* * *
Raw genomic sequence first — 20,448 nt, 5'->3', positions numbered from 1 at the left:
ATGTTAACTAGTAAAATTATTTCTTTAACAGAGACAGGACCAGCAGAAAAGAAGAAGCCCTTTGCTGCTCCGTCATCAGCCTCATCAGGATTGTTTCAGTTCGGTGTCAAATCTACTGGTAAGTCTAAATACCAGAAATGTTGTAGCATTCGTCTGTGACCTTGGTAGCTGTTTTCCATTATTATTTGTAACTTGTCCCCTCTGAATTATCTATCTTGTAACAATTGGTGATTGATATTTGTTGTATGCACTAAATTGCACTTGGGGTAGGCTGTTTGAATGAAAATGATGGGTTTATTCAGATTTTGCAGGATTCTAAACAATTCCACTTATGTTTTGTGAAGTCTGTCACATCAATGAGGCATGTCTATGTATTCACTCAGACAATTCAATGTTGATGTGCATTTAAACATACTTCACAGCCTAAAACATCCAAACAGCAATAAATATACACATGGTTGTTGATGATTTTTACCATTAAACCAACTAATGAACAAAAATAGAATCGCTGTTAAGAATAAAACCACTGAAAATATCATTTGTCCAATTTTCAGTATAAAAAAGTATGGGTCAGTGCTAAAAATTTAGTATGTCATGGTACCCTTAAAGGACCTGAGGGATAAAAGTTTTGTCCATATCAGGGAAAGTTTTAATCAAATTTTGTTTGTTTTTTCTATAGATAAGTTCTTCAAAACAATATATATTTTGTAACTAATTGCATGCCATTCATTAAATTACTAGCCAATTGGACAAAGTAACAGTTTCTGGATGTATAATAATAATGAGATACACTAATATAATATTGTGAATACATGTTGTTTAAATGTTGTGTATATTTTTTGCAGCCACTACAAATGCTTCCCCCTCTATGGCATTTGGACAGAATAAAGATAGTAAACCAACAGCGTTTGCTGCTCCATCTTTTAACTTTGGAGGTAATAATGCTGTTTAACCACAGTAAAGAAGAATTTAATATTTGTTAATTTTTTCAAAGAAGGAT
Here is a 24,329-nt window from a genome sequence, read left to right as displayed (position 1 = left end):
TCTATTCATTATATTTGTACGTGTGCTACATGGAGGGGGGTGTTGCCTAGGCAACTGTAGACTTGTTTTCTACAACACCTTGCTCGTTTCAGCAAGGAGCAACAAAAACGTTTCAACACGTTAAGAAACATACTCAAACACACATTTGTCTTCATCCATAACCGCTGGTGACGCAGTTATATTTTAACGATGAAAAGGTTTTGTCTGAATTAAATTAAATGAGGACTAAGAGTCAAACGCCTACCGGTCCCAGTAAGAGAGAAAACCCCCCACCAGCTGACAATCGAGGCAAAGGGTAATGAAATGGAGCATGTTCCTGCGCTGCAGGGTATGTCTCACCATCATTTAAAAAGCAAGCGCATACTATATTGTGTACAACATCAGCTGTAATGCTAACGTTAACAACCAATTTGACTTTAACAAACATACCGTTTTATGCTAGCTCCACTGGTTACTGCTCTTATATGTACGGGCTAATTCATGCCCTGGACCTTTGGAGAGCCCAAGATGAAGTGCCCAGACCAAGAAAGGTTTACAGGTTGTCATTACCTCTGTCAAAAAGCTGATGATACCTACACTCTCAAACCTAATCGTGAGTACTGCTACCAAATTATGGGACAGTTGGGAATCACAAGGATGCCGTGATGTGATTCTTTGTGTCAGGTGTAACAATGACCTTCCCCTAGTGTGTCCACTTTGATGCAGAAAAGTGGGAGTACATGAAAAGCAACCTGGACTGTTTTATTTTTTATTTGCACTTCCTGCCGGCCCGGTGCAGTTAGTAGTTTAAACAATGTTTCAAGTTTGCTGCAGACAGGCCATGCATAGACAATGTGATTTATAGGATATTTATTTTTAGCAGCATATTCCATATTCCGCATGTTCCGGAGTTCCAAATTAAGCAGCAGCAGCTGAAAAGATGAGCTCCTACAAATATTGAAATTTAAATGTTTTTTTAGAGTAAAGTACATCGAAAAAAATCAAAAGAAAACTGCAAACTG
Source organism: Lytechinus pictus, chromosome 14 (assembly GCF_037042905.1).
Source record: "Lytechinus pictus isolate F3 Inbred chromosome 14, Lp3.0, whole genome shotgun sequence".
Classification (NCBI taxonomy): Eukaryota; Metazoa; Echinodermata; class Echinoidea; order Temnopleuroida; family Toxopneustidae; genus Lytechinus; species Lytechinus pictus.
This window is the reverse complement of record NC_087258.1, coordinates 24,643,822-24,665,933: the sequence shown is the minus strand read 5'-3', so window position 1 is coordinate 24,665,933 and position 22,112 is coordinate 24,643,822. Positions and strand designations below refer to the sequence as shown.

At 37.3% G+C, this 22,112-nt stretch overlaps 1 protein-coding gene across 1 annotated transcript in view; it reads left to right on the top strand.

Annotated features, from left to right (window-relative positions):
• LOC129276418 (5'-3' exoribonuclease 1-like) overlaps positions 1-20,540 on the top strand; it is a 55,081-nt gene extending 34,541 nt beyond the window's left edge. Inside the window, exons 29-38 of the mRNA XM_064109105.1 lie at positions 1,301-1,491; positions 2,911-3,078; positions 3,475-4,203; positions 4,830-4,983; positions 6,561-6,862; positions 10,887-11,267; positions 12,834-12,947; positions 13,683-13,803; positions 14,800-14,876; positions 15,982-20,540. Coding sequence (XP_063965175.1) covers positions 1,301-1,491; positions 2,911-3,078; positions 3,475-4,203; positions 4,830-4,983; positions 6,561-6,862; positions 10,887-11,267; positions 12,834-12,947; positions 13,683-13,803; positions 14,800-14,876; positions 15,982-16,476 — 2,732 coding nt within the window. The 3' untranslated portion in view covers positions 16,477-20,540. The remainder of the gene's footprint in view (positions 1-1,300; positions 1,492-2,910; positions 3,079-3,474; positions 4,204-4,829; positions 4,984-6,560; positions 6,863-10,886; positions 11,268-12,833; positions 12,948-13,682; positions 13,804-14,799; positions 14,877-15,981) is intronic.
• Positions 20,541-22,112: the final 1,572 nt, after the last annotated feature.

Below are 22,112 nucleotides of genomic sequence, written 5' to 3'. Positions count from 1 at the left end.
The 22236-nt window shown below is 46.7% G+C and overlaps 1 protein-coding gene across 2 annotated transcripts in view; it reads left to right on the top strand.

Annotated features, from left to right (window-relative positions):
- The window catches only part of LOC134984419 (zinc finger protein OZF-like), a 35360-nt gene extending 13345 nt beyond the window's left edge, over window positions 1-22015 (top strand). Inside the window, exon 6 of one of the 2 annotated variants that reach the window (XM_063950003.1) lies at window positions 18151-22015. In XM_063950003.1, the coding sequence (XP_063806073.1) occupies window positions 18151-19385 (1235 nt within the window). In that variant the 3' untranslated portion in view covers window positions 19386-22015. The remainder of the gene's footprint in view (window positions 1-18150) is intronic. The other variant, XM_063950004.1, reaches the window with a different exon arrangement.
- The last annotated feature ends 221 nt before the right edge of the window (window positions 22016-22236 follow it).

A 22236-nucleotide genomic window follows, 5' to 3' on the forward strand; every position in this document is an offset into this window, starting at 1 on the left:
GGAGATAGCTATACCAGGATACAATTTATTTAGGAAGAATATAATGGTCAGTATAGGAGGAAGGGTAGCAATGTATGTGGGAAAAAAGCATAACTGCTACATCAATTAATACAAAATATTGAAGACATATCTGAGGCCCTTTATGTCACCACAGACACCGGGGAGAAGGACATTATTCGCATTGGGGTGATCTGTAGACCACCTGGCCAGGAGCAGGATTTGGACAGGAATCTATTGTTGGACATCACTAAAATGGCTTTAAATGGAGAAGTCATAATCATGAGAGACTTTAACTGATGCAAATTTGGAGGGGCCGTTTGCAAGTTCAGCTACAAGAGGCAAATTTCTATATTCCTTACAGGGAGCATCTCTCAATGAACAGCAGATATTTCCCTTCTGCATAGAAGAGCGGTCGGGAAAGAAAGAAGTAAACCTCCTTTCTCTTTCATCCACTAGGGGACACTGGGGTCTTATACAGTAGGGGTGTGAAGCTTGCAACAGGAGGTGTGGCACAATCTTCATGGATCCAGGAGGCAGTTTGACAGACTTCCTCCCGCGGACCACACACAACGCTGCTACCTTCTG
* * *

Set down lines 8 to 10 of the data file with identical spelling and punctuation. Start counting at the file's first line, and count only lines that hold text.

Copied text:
This window is the reverse complement of record NC_087258.1, coordinates 24,643,822-24,665,933: the sequence shown is the minus strand read 5'-3', so window position 1 is coordinate 24,665,933 and position 22,112 is coordinate 24,643,822. Positions and strand designations below refer to the sequence as shown.

At 37.3% G+C, this 22,112-nt stretch overlaps 1 protein-coding gene across 1 annotated transcript in view; it reads left to right on the top strand.

Annotated features, from left to right (window-relative positions):